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Can You Freeze Leeks?

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By Ross Young

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It’s frustrating when you need just 1 leek for a recipe, but the supermarket only has a packet of 3 or 4 leeks you just know you won’t end up using before they go bad. So, what can you do with those leftover leeks? Freeze them of course!

Can You Freeze Leeks?

Yes, you can freeze leeks for up to 10 months. To freeze leeks successfully, trim and slice them, then blanch them to lock in their flavour before placing them in the freezer. (Full Instructions Below – Chopped, Whole, Green Tops, Blanching, Etc)

Do Leeks Freeze Well? Yes

Can You Refreeze Leeks? No

How to Freeze Leeks

Chopped Leeks for the Freezer

How to Freeze Leeks

5.0 from 1 vote
Course: VegetablesCuisine: InternationalDifficulty: Easy
Servings

4

servings
Prep time

10

minutes
Cooking time

10

minutes
Total time

20

minutes

This is My Preferred Method for Freezing Leeks

Cook Mode

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Ingredients

  • 6 Leeks

Directions

  • Prepare Leeks
    Clean your leeks and trim the root end and any excess green stems. Cleaning them is especially important if you’re freezing leeks from the garden. Chop or slice your leeks into the size you usually would when cooking them.
  • Blanch Leeks
    Bring a large pot of water to a boil. Once boiling, submerge your leeks to blanch them for 30-45 seconds. When removing the leeks, place them into cold water to prevent further cooking.
  • Dry Leeks
    Drain the leeks and let them dry thoroughly. You can aid this process by removing excess water with thick kitchen towels. If you freeze them with too much excess moisture, you can ruin their texture.
  • Flash Freeze
    Line a baking tray with greaseproof paper, then spread your leeks. Try and keep your leeks in a single layer. Flash-freeze this tray for an hour or so. This is to freeze them on the outside.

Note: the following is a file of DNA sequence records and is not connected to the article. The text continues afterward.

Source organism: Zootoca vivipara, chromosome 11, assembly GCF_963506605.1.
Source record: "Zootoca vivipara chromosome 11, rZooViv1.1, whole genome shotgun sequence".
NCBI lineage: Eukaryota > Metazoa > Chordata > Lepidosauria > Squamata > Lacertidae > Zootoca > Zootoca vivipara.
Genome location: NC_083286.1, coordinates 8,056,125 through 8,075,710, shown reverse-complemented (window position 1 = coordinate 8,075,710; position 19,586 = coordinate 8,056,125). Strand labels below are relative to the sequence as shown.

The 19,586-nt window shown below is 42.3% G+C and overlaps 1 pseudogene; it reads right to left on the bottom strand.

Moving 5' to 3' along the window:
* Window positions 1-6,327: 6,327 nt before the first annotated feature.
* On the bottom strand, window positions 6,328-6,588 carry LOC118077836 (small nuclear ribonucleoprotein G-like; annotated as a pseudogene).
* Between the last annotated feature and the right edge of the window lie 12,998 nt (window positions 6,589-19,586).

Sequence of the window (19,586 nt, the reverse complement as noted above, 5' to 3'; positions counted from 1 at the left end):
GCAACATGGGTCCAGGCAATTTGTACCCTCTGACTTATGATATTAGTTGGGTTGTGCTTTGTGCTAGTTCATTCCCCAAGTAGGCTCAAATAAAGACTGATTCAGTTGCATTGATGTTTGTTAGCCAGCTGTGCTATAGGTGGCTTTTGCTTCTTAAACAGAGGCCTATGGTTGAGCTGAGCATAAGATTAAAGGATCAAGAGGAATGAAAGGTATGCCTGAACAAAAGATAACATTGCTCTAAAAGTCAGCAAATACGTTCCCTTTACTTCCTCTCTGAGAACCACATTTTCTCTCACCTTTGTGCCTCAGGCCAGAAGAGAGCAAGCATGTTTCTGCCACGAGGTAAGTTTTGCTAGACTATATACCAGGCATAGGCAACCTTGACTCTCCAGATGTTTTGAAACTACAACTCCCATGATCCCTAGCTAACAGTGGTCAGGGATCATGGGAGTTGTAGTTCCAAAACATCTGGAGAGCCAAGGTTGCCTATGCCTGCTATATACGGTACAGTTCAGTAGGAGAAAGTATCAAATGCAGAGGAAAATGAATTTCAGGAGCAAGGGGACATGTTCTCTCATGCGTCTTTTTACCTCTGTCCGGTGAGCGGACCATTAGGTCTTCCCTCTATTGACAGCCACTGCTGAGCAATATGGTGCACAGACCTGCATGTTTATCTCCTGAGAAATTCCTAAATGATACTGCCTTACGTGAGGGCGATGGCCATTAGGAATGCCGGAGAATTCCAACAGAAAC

• Bag Them Up
    Once flash-frozen, you can tip the semi-frozen leeks off the tray and into a freezer bag or container. Seal the bag up, removing as much air from the bag as possible. This will both protect the leeks but also save on space. You don’t want to fill your freezer with air!
  • Final Freeze
    Place this back in the freezer, and you can now grab a handful of frozen leeks as and when you need to use them.

Blanch, Blanch, Blanch!

I don’t know how many times I need to go on about it but blanching is key. I know it involves an extra pot and a bowl of water but the improvement in quality you’ll get is well worth the effort.

How to Freeze Leeks in Different Forms

The humble leek is a lot more versatile than many people give it record for. You don’t just have to slice it into rings and boil it. Below I’ve covered a few popular ways to prepare leeks and how I then freeze them:

Chopped

Chopping leeks into smaller pieces is my preferred method for freezing. I thoroughly clean the leeks, chop them, then blanch them in boiling water for about 2 minutes. After blanching, I immediately plunge them into ice water to halt the cooking process, then drain and pat dry.

I lay them out in a single layer on a baking sheet and freeze them before transferring them to a freezer bag. This way, I can grab the amount I need for my recipes.

Chopped Leeks for the Freezer

This method works for any form of chopped leeks whether you’ve thinly sliced them or chopped them into large chunks.

Whole

Freezing whole leeks isn’t recommended due to their large size and the changes in texture that can occur when freezing. But if freezer space isn’t an issue and you have a surplus of leeks, it’s possible.

After cleaning the leeks, dry them, then wrap them individually in plastic wrap before placing them into a freezer bag.

The main drawback is that defrosted leeks might lose their firmness, becoming softer and somewhat slimy. Of course, if you’re plan is to use them as the base of soups, stocks or sauces then this won’t matter too much.

Green Tops

Leek green tops can be quite tough. There’s this misconception that they are a waste product. A part of the leek that’s of no use. But they are wonderful for adding flavour to stocks and soups.

After washing and drying them, I typically freeze them whole or roughly chopped in a freezer bag. Add them directly from the freezer to your pot when ready to use them.

How to Freeze Leeks Cooked In Different Ways

In the same way that leeks can be prepped in different ways, there are a few ways you may want to cook and then freeze them:

Sauteed

After sauteing leeks in butter, let them cool completely before freezing. Then, spread them in a single layer on a baking sheet to freeze before transferring to a freezer bag or airtight container.

Boiled

Before you freeze them, it’s worth knowing that boiled leeks can be frozen but tend to become quite soft upon defrosting.